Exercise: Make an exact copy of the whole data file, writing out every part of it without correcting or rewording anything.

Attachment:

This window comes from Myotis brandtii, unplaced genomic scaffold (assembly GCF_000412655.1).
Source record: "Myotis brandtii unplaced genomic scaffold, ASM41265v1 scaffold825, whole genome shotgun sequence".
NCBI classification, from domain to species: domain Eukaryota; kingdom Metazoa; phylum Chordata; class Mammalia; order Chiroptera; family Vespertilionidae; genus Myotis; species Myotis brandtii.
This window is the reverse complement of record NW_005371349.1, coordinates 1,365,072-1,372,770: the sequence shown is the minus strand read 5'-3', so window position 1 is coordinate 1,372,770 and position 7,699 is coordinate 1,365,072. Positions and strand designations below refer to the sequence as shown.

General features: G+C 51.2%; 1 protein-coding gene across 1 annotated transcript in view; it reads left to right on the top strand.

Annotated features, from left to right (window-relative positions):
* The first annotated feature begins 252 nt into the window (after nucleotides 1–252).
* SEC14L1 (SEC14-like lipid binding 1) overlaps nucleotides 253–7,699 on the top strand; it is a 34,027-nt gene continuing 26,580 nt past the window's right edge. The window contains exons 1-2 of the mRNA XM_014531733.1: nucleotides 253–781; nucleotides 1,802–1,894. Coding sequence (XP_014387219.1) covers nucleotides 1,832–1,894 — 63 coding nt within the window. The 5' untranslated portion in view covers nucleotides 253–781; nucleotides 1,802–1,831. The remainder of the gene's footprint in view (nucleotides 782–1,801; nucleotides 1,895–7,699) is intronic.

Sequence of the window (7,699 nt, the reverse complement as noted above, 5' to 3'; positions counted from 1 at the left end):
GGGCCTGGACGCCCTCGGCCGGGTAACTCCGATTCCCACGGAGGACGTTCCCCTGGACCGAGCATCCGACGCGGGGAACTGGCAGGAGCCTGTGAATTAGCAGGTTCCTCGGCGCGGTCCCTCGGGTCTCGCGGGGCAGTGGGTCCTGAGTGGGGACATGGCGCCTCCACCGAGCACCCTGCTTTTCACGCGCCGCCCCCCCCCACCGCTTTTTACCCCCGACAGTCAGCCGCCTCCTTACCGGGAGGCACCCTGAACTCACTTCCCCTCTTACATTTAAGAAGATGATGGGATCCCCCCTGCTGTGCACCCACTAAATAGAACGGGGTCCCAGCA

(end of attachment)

This window comes from Myotis brandtii, unplaced genomic scaffold (assembly GCF_000412655.1).
Source record: "Myotis brandtii unplaced genomic scaffold, ASM41265v1 scaffold825, whole genome shotgun sequence".
NCBI classification, from domain to species: domain Eukaryota; kingdom Metazoa; phylum Chordata; class Mammalia; order Chiroptera; family Vespertilionidae; genus Myotis; species Myotis brandtii.
This window is the reverse complement of record NW_005371349.1, coordinates 1,365,072-1,372,770: the sequence shown is the minus strand read 5'-3', so window position 1 is coordinate 1,372,770 and position 7,699 is coordinate 1,365,072. Positions and strand designations below refer to the sequence as shown.

General features: G+C 51.2%; 1 protein-coding gene across 1 annotated transcript in view; it reads left to right on the top strand.

Annotated features, from left to right (window-relative positions):
* The first annotated feature begins 252 nt into the window (after nucleotides 1–252).
* SEC14L1 (SEC14-like lipid binding 1) overlaps nucleotides 253–7,699 on the top strand; it is a 34,027-nt gene continuing 26,580 nt past the window's right edge. The window contains exons 1-2 of the mRNA XM_014531733.1: nucleotides 253–781; nucleotides 1,802–1,894. Coding sequence (XP_014387219.1) covers nucleotides 1,832–1,894 — 63 coding nt within the window. The 5' untranslated portion in view covers nucleotides 253–781; nucleotides 1,802–1,831. The remainder of the gene's footprint in view (nucleotides 782–1,801; nucleotides 1,895–7,699) is intronic.

Sequence of the window (7,699 nt, the reverse complement as noted above, 5' to 3'; positions counted from 1 at the left end):
GGGCCTGGACGCCCTCGGCCGGGTAACTCCGATTCCCACGGAGGACGTTCCCCTGGACCGAGCATCCGACGCGGGGAACTGGCAGGAGCCTGTGAATTAGCAGGTTCCTCGGCGCGGTCCCTCGGGTCTCGCGGGGCAGTGGGTCCTGAGTGGGGACATGGCGCCTCCACCGAGCACCCTGCTTTTCACGCGCCGCCCCCCCCCACCGCTTTTTACCCCCGACAGTCAGCCGCCTCCTTACCGGGAGGCACCCTGAACTCACTTCCCCTCTTACATTTAAGAAGATGATGGGATCCCCCCTGCTGTGCACCCACTAAATAGAACGGGGTCCCAGCA